Fresh Off the Boat: A Memoir
Let’s start by stating, yes, we are in love with Eddie Huang – the food media world that is. There is something about the “Human Panda” that we collectively can’t seem to get enough of at the moment. In fact many are touting the baby-faced Taiwanese-American as the next Anthony Bourdain. And we all know how big he got. Huang first came to the public’s attention as a controversial contestant on the cook-off show Ultimate Recipe Showdown, followed by many appearances on various Cooking Channel shows, which led to him to opening his very popular take-out stand BaoHaus in Lower Manhattan. Now he is the host of the controversial travel program also called Fresh Off the Boat on Vice. Most recently he gained more mainstream recognition after he had his TED Talk fellowship revoked; he retaliated by calling the popular conference a cult. But I still balked a little when I heard that at the tender age of 30 he was writing a memoir – not a foodie book or a collection of his Grandma’s favourite dumpling and noodle recipes, but a big deal memoir. Yet despite my reservations I really enjoyed this coming of age tale he has written, cheekily entitled Fresh off the Boat. Below are 3 reasons why you should pick it up as well.
a) I read a lot of these types of books and most of the time you know they are ghost written or at least heavily “edited”, and the author’s voice is lost in the final print version. This is definitely not the case here. We get to enjoy every last Wu-Tang or 2Pac reference (his love of hip hop equals his love of food) and also all the basketball metaphors he can lob at us. I know his vernacular may not be for everyone, but Eddie is amongst the first to put to paper this new voice of the millennial generation urban male. I like to think how puzzling his text must be to those over 40 who will still be trying to decode it long after they attend Anthony Bourdain’s next book tour. This book is a badly needed generational divide in the sand. And it is very funny, in many ways.
b) He’s smart. He is one of the few chefs I have ever heard of who graduated from law school. Seriously, I have worked in a few kitchens in my time and most are fortunate to have graduated from high school. At the same time, he has made many mistakes and the honesty with which he recounts his criminal past will give you much respect for how he turned his life around. Fresh off the Boat describes well how the alienation that many second generation Asian kids feel may lead them to gangs, dealing drugs, and other criminal behaviour. Or in the opposite direction the way they become over-achievers and bury themselves in their school books in order to ignore their feelings of otherness. There is a lot of heavy stuff in this book about cultural identity and the trappings of the stereotypes we all face. I respect the fact that he knew most people were going to pick us his book thinking it would be about his journey to becoming a chef, but instead he delivers for us a bigger story, the journey about how he became a man.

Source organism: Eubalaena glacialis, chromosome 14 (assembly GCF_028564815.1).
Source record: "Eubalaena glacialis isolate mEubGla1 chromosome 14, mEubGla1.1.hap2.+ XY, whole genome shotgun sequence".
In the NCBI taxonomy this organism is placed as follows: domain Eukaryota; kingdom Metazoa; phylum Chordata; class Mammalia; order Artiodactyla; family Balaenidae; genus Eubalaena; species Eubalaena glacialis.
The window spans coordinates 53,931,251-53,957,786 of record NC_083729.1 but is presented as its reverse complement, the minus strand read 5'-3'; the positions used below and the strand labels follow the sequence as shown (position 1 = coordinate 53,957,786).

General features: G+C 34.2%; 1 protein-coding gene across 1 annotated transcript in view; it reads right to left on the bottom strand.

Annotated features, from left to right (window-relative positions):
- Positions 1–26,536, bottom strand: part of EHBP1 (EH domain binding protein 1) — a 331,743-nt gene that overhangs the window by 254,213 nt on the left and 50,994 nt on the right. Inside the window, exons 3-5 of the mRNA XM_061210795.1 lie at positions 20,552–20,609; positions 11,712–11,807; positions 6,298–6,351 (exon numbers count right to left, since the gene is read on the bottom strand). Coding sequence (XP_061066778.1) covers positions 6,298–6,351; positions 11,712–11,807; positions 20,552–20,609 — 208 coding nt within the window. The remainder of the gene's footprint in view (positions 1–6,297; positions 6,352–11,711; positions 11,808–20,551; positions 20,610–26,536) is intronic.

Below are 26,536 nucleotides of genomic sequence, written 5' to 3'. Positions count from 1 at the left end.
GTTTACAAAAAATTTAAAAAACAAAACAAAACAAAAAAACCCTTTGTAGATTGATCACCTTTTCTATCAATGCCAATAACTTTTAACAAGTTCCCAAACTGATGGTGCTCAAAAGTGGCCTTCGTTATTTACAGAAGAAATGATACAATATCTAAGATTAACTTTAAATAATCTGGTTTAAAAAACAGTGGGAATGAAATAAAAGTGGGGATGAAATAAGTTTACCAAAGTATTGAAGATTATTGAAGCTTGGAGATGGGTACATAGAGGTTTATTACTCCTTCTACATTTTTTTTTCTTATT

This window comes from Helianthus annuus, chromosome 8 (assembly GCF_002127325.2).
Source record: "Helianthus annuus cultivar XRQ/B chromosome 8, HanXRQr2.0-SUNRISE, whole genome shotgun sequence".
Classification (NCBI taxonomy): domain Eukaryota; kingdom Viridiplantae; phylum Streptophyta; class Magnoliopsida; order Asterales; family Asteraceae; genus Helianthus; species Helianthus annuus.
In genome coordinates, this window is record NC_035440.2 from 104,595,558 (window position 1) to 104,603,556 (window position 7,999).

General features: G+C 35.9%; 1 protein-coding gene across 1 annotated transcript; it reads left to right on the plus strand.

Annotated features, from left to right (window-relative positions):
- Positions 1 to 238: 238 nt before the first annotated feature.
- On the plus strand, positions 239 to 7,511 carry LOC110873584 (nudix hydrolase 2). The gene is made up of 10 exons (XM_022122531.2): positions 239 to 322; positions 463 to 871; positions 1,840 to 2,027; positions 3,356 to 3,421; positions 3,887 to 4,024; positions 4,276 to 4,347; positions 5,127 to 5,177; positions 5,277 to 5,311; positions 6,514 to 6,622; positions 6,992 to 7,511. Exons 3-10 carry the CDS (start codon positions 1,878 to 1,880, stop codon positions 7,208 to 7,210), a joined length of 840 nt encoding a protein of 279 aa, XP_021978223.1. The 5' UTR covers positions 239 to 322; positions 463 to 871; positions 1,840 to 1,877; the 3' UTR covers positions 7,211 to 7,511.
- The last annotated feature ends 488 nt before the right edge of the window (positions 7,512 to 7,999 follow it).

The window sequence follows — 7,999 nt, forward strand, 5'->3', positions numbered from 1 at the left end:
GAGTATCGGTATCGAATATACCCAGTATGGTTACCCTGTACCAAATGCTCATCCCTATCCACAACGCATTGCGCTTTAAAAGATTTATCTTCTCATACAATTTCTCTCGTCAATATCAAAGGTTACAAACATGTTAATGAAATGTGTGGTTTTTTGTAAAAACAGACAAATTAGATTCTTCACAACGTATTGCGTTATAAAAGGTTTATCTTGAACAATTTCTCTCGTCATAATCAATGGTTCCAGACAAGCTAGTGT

c) I remember like it was yesterday the day I ate one of the most complete bites of my life: the soup dumpling. Since then my obsession with them has only grown and similarly Eddie shares my need to gobble as many of these as possible, yet in his case he has also been to the “dumpling temple”. Din Tai Fung in Taipei, Taiwan, is the spot that makes the best in the world and Eddie’s description of how they make their tiny culinary delights almost made me sell everything I own in the middle of night in order to catch the very next flight there. Another encounter with a noodle stall vendor at a Taiwanese night street market shows the real human connection he has with his motherland’s food and how he found inspiration to start his own restaurant. This is his soul food. And you can see why he is so quick to defend it from all the “Uncle Chan’s” who appropriate Asian flavours and create more palatable Asian fusion food. His passion is contagious and despite its many efforts to not be a foodie memoir, there is enough here to satisfy.
Like one of his favourite dishes – stinky tofu – Eddie Huang may not be for everyone. But what has drawn him to the forefront of this new generation of chefs is his distinct voice. Unlike so many around him, he has discovered it, nurtured it, developed it and now he is not afraid to use it whether as a social commentator, a comedian, street wear designer, TV host, or through his food as a chef. And the greatest compliment I can give Fresh off the Boat, is that he has done an incredibly entertaining job at portraying how he has discovered it and now that he has, how he is going to take over the world. Watch out Mr. Bourdain, there is a new kid on the block and his name is Eddie Huang. But I am sure you already knew that.
John McFarland was once a leading music tastemaker and DJ, but gave it up for cooking and the pursuit of the perfect meal. His current obsessions are Afrobeats, Sixties Soul, Street Food & Southern Cooking. A former Georgia Straight contributor, he now resides in Toronto where he is our East-Coast Editor.